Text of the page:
Regional conditions shape the food–energy–land nexus of low-carbon indoor farming

Modern greenhouses and vertical farming projects promise increased food output per unit area relative to open-field farming. However, their high energy consumption calls for a low-carbon power supply such as solar photovoltaic and wind, which adds to the cost and overall land footprint.

This research uses geospatial and mathematical modeling to compare open-field and two indoor farming methods for vegetable production in nine city-regions chosen globally with varying land availability, climatic conditions, and population density. The researchers found that renewable electricity supply is more costly for greenhouses per unit energy demand satisfied, which is due to the greater fluctuation in their energy demand profile.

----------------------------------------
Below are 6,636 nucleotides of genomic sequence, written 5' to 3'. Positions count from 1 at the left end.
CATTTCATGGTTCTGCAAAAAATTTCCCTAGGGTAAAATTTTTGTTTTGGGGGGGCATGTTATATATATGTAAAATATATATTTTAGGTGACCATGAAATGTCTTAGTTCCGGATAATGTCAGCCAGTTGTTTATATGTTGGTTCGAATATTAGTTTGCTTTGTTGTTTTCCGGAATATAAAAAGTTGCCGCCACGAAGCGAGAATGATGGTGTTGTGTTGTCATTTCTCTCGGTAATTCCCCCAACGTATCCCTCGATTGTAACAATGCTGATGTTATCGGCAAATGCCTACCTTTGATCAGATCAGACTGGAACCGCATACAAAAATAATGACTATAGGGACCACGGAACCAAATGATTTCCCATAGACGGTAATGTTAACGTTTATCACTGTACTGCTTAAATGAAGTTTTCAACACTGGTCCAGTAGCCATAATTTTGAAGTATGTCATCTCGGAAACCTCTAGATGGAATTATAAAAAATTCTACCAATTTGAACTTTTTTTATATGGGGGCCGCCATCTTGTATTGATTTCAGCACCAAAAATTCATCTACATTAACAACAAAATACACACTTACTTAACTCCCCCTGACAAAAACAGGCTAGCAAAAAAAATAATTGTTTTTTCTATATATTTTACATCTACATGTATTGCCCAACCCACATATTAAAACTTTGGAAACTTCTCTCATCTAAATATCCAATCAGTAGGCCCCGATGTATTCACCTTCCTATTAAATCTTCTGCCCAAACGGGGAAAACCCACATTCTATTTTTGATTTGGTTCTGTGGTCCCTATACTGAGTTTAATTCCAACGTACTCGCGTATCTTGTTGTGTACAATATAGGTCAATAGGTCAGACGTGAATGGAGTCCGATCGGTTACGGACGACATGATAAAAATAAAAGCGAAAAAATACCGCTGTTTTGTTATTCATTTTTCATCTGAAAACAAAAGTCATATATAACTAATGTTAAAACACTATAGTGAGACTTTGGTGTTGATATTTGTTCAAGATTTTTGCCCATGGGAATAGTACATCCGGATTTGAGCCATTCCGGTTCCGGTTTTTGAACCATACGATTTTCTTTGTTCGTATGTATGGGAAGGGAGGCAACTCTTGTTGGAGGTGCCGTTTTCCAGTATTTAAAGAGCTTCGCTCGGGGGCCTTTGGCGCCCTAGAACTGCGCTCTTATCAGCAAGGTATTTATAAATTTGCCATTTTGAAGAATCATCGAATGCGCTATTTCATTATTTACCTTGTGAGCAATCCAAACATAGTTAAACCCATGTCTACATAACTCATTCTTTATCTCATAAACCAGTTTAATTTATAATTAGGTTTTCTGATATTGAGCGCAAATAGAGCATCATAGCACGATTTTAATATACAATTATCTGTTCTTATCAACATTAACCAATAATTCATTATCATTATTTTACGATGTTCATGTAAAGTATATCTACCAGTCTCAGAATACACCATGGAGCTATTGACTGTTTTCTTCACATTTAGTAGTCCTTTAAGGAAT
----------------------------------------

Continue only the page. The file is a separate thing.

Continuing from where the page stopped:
However, greenhouses have a lower energy demand per unit food output, which makes them the least land-intensive option in most of the analyzed regions. The results challenge the land-savings claims of vertical farming compared with open-field production. The research also shows that regionalizing vegetable supply is feasible in most regions and gives recommendations based on the regional context.

Read the complete research at www.nature.com.

Weidner, T., Yang, A., Forster, F. et al. Regional conditions shape the food–energy–land nexus of low-carbon indoor farming. Nat Food (2022). https://doi.org/10.1038/s43016-022-00461-7 


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